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Social media as public sphere: a stakeholder perspective

Social media as public sphere: a stakeholder perspective PurposeThis paper aims to examine major stakeholders’ communication preferences in eParticipation initiatives and discuss how this affects the public sphere. Despite the potential of social media, it has proven difficult to get people actively involved in the decision-making processes. There is a need for more research on how stakeholders manage and use social media to communicate.Design/methodology/approachThe study was conducted as a qualitative case study. Data sources include interviews, social media content, document analysis and field notes.FindingsCommunication preferences of stakeholders vary according to their salience level. Stakeholders with higher salience are less likely to participate in social media, whereas those who are less salient will use every available medium to gain influence. This challenges the opportunity to create a traditional public sphere in social media.Research limitations/implicationsThe authors contribute to a better understanding of who participates in social media and why. Stakeholder salience analysis shows that in the case of citizen-initiated eParticipation, social media cannot be seen as a Habermasian public sphere.Practical implicationsThe authors suggest two approaches for government officials’ handling of social media: to treat social media as a channel for input and knowledge about the concerns of citizen groups and to integrate social media in the formal processes of decision making to develop consultative statements on specific policy issues.Social implicationsThe study shows that power and urgency are the most important salience attributes. These findings indicate that social media may not be as inclusive as early research indicates, and less active social media users may have power and influence through other channels.Originality/valueThe findings extend current knowledge of the public sphere by adding the stakeholder perspective in addition to existing evaluative models of the public sphere. http://www.deepdyve.com/assets/images/DeepDyve-Logo-lg.png Transforming Government: People, Process and Policy Emerald Publishing

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Publisher
Emerald Publishing
Copyright
Copyright © Emerald Group Publishing Limited
ISSN
1750-6166
DOI
10.1108/TG-01-2015-0003
Publisher site
See Article on Publisher Site

Abstract

PurposeThis paper aims to examine major stakeholders’ communication preferences in eParticipation initiatives and discuss how this affects the public sphere. Despite the potential of social media, it has proven difficult to get people actively involved in the decision-making processes. There is a need for more research on how stakeholders manage and use social media to communicate.Design/methodology/approachThe study was conducted as a qualitative case study. Data sources include interviews, social media content, document analysis and field notes.FindingsCommunication preferences of stakeholders vary according to their salience level. Stakeholders with higher salience are less likely to participate in social media, whereas those who are less salient will use every available medium to gain influence. This challenges the opportunity to create a traditional public sphere in social media.Research limitations/implicationsThe authors contribute to a better understanding of who participates in social media and why. Stakeholder salience analysis shows that in the case of citizen-initiated eParticipation, social media cannot be seen as a Habermasian public sphere.Practical implicationsThe authors suggest two approaches for government officials’ handling of social media: to treat social media as a channel for input and knowledge about the concerns of citizen groups and to integrate social media in the formal processes of decision making to develop consultative statements on specific policy issues.Social implicationsThe study shows that power and urgency are the most important salience attributes. These findings indicate that social media may not be as inclusive as early research indicates, and less active social media users may have power and influence through other channels.Originality/valueThe findings extend current knowledge of the public sphere by adding the stakeholder perspective in addition to existing evaluative models of the public sphere.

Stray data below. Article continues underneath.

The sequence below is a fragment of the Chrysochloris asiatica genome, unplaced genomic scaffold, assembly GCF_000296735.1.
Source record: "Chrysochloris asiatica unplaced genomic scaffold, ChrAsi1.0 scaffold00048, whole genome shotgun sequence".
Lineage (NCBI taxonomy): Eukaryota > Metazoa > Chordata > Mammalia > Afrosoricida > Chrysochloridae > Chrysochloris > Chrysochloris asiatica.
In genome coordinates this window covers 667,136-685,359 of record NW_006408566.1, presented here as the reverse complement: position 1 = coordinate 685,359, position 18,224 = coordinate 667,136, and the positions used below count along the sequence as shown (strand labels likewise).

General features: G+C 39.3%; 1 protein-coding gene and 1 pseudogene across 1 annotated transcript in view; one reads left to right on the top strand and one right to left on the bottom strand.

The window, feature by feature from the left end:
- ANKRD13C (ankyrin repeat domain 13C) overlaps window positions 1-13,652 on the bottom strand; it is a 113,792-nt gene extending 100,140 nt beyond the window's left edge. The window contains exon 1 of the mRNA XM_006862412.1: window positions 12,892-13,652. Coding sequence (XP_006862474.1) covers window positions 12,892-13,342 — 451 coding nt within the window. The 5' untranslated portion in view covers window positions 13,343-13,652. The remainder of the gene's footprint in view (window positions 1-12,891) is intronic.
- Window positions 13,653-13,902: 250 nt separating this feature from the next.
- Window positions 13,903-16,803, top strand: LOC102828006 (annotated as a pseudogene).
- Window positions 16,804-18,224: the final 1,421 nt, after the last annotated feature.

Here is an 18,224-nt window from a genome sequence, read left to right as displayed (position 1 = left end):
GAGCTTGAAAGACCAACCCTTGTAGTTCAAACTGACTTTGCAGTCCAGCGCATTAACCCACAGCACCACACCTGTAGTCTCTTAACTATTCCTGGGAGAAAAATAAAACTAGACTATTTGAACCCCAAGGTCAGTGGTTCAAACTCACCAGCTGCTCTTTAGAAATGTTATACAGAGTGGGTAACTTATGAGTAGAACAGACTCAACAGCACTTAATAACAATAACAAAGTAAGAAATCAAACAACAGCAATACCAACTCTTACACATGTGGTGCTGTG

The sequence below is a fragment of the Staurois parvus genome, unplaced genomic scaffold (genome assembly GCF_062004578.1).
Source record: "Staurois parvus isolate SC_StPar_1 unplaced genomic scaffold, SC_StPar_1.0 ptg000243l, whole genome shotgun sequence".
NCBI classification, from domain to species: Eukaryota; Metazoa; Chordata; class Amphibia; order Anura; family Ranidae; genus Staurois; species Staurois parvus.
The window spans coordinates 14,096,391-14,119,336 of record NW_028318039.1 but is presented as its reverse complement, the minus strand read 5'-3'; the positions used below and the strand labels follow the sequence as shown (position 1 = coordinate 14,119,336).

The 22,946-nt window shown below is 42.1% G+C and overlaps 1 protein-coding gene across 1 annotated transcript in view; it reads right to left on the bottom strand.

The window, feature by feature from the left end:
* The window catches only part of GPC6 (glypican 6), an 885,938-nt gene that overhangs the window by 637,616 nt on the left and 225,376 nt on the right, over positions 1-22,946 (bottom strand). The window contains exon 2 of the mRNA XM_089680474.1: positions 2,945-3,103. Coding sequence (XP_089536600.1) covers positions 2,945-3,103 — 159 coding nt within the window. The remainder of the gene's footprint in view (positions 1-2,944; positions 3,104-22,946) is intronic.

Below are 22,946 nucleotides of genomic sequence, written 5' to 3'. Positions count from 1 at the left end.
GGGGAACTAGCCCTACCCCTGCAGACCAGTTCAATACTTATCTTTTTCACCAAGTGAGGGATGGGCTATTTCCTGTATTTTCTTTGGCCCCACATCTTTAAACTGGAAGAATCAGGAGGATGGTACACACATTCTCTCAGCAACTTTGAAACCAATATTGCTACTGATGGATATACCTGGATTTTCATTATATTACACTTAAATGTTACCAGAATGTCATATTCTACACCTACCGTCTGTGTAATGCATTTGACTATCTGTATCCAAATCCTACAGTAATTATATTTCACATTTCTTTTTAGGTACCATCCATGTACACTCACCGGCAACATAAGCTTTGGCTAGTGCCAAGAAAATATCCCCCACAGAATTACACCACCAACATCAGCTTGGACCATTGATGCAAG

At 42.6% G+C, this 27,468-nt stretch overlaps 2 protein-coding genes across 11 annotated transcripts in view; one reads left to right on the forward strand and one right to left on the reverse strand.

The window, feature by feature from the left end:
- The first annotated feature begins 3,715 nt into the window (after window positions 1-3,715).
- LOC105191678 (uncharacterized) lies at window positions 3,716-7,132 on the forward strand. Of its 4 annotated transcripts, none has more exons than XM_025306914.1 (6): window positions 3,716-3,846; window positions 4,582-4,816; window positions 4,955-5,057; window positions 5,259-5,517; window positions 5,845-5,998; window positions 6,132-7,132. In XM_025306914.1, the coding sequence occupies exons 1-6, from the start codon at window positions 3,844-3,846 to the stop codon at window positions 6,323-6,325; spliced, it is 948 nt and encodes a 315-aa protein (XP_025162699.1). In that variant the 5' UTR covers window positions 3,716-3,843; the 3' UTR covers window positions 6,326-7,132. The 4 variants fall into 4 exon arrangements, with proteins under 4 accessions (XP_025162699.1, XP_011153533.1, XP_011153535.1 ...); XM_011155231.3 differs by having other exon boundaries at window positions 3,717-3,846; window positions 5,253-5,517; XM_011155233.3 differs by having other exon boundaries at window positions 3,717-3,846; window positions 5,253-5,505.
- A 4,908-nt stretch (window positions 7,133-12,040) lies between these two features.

Journal

Transforming Government: People, Process and PolicyEmerald Publishing

Published: May 16, 2016

References